• Identity Affirmation: Almost 9 in 10 (89%) LGBTQ+ young people at least sometimes come across comments celebrating LGBTQ+ identities on social media. Further, a little over half (52%) of LGBTQ+ young people indicate a preference for communicating over social media rather than in person, compared to less than 4 in 10 straight and cisgender young people (38%). In subsequent interviews and focus groups, LGBTQ+ young people said that in the current climate of increased restrictions and hate toward those who are trans and queer, online communication often felt safer and more supportive.

Evidence of ways social media may exacerbate harm among diverse subgroups of young people

Although social media is often an essential source of social connection, information, and affirmation for young people, particularly those who are LGBTQ+, BIPOC, or experiencing symptoms of depression, it also comes with potential harm to these same groups. The lack of transparency from technology companies has prevented a complete understanding of the magnitude of social media’s impact on young people’s mental health and well-being. In May 2023, U.S. Surgeon General Vivek Murthy advised that companies needed to take “immediate action to protect kids now” because the effects of social media on kids and teens were so largely unknown.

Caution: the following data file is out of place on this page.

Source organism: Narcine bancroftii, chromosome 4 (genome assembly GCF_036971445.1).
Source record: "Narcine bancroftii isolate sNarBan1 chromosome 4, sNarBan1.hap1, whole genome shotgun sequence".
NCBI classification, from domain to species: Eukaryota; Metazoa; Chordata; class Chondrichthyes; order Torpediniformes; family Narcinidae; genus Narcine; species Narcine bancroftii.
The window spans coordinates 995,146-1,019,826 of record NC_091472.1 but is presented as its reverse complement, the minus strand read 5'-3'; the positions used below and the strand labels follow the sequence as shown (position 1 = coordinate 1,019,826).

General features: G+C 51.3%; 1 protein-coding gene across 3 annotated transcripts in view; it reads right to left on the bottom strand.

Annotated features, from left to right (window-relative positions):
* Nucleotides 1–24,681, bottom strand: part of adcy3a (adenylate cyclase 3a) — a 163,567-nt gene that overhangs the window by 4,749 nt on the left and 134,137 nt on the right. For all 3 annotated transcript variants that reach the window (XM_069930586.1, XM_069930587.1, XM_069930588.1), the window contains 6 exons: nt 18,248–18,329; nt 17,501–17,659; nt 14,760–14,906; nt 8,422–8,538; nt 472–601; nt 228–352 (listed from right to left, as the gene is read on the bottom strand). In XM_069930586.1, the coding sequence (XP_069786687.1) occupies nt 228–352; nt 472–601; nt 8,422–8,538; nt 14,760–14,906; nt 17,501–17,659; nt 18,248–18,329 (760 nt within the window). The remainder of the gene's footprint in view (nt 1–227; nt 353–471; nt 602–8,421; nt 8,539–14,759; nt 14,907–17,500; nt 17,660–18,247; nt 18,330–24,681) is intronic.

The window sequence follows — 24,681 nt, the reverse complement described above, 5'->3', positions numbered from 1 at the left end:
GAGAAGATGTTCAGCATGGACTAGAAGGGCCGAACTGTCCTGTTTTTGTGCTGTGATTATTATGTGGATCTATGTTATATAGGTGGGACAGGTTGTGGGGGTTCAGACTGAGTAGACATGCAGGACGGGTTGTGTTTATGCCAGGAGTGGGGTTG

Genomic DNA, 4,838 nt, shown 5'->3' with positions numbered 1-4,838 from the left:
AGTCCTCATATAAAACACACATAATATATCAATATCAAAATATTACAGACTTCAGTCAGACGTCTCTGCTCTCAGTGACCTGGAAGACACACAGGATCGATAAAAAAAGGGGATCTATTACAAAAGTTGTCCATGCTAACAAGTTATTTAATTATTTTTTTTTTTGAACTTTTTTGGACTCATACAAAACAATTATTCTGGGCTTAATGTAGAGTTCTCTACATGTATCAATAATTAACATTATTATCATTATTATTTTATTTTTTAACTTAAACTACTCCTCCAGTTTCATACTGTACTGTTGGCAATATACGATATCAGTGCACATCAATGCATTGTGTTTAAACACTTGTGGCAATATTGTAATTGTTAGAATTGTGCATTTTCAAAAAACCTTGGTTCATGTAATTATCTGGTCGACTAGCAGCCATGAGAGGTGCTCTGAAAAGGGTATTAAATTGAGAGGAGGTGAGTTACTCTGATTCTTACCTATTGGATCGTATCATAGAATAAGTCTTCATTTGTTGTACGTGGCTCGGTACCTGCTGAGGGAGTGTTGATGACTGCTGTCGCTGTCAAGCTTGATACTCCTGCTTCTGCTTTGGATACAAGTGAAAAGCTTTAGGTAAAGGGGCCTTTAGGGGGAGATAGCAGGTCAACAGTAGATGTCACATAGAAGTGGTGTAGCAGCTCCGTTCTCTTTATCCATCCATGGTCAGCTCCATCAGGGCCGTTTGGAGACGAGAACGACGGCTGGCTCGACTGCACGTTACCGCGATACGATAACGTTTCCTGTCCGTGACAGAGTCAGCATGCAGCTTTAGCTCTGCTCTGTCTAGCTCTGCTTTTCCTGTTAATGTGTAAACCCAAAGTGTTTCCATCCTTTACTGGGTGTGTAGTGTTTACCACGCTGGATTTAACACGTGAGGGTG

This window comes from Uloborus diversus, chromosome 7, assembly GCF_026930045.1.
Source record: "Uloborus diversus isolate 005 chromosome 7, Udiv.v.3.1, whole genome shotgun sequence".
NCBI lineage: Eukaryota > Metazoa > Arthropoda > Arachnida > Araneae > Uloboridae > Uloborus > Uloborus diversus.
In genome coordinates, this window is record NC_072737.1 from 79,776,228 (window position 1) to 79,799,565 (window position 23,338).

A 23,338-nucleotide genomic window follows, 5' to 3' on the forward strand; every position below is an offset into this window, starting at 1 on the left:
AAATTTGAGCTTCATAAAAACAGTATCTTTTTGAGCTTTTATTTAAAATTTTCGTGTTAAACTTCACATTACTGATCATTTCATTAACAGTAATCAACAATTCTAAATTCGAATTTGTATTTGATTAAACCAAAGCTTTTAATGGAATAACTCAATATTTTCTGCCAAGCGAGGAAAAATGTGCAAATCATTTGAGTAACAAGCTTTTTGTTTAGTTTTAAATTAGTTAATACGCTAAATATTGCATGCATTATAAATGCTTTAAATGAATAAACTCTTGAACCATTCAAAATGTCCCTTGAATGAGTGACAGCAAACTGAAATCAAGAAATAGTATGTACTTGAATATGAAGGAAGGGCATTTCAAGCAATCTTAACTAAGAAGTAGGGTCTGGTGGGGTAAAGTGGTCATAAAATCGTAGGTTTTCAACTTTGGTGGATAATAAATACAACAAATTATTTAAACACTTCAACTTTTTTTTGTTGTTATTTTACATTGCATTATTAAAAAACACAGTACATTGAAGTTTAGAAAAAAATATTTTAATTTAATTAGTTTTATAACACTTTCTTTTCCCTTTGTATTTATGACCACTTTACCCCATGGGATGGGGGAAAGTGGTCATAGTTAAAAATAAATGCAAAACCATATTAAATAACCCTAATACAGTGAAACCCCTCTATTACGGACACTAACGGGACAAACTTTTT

• Social Comparison: Sixty-four percent of young people with moderate to severe depressive symptoms indicate that when they use social media, they feel as if others’ lives are better than theirs, compared to 38% of those with no symptoms, and 60% see or hear things on social media that make them feel bad about the way they look, compared to 25% of those with no symptoms. Similar findings emerged for LGBTQ+ social media users compared to straight and cisgender peers related to feeling like other people’s lives are better than their own (60% vs. 47%, respectively) and exposure to content that makes them feel bad about their body or appearance (55% vs. 37%, respectively).